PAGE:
Alternative editions:
Damned graphic novel review
Alternative editions:
  • North American Publisher / ISBN: Boom! Studios - 978-1-60886-320-4
  • UPC: 9781608863204
  • Contains adult content?: no
  • Does this pass the Bechdel test?: no
  • Positive minority portrayal?: no

Mick Thorne’s a tough guy with a temper, which is a dangerous combination, and one that eventually saw him jailed. We meet him on the day of his release, picked up by his allocated parole officer, who’s a hard-nosed idiot.

Despite his temper, Mick’s a stand-up guy. He’s true to his word, doesn’t like to see the weak victimised, and resourceful. He made a promise to a friend in jail, and that’s a greater priority than appeasing his parole officer by remaining in the backwater town not too far from prison. Mick’s task is to find someone and deliver a message, but in the way of all decent crime stories, that proves to be far more complicated than he anticipated, and introduces him to all sorts of unsavoury characters.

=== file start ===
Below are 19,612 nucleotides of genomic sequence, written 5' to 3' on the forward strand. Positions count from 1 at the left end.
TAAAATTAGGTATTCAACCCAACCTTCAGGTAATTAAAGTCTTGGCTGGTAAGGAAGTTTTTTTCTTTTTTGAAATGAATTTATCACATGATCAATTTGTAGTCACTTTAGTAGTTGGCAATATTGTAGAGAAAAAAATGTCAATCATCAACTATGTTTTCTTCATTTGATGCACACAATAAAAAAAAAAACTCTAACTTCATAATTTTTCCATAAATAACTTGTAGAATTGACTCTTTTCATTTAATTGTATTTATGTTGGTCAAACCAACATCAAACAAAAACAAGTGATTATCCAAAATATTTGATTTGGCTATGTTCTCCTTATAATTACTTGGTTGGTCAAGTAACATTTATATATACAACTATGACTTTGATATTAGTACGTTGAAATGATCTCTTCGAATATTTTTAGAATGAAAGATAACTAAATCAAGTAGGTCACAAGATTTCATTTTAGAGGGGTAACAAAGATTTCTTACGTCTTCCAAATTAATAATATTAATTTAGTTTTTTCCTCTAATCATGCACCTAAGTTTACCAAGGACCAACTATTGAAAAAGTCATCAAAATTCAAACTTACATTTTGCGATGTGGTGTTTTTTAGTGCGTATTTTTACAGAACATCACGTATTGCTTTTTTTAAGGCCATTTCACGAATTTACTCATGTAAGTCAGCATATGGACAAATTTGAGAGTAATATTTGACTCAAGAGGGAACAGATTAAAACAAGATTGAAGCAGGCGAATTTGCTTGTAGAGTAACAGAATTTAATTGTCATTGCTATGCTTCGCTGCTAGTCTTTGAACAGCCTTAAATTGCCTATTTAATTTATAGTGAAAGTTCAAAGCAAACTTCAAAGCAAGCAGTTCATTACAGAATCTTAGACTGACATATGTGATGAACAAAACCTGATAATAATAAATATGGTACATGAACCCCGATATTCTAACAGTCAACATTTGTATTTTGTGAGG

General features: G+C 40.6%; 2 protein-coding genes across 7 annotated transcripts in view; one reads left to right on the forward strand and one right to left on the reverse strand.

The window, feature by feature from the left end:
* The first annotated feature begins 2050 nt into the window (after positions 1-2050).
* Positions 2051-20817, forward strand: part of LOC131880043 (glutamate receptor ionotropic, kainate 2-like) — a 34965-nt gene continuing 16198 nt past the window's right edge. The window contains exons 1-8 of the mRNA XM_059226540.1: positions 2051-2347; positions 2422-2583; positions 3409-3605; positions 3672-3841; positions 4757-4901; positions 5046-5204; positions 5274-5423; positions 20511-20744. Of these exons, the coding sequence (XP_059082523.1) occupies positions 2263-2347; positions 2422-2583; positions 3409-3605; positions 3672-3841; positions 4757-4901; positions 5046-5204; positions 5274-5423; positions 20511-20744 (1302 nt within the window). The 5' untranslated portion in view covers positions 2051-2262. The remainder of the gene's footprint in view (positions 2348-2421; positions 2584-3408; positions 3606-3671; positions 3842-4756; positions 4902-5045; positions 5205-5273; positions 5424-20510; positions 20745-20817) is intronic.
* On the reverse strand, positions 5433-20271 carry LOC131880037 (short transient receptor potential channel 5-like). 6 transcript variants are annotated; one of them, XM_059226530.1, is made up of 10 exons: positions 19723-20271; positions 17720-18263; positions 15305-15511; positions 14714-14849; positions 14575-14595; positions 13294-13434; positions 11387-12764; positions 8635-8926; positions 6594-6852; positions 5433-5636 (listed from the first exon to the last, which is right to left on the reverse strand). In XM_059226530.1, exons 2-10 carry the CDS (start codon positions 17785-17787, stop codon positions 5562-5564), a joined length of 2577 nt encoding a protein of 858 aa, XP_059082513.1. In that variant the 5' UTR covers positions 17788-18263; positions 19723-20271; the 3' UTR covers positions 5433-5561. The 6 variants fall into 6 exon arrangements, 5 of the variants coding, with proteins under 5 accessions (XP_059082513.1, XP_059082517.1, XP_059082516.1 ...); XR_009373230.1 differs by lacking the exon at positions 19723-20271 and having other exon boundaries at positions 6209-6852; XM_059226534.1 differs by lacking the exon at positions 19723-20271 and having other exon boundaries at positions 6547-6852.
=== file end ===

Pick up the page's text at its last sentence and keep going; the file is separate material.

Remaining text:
The team of Steven Grant and Mike Zeck were responsible for transforming the Punisher from a frequent guest star into a viable headliner, and despite planning to work together again, it took a decade before they teamed on this creator owned project. Zeck’s art had matured considerably, and he evolved a looser style where less is more. There’s a gritty look to his characters, and he accentuates the feel of a man on a mission by drawing the panel borders freehand rather than ruling them in the traditional way. The character designs are strong, with Thorne and his broken nose and piercing eyes standing out.

Since Damned Grant has specialised in crime projects with some success, but when he began touting a crime series, it was to largely deaf ears, or to people suggesting it should have some superhero connection. Wisely, Grant didn’t listen, and Damned was eventually published on his terms. Thorne is a memorable character who runs deep, and if the cast he’s surrounded with lack his depth, the plot he’s involved in twists away from expectation. The surprisingly resourceful colleague of the parole officer who turns up at the halfway point is rather a rough edge, and the story might have worked better without them, but that’s a minor quibble. Grant ensures everything slots nicely into place and saves his best revelation for the end, even underselling it slightly.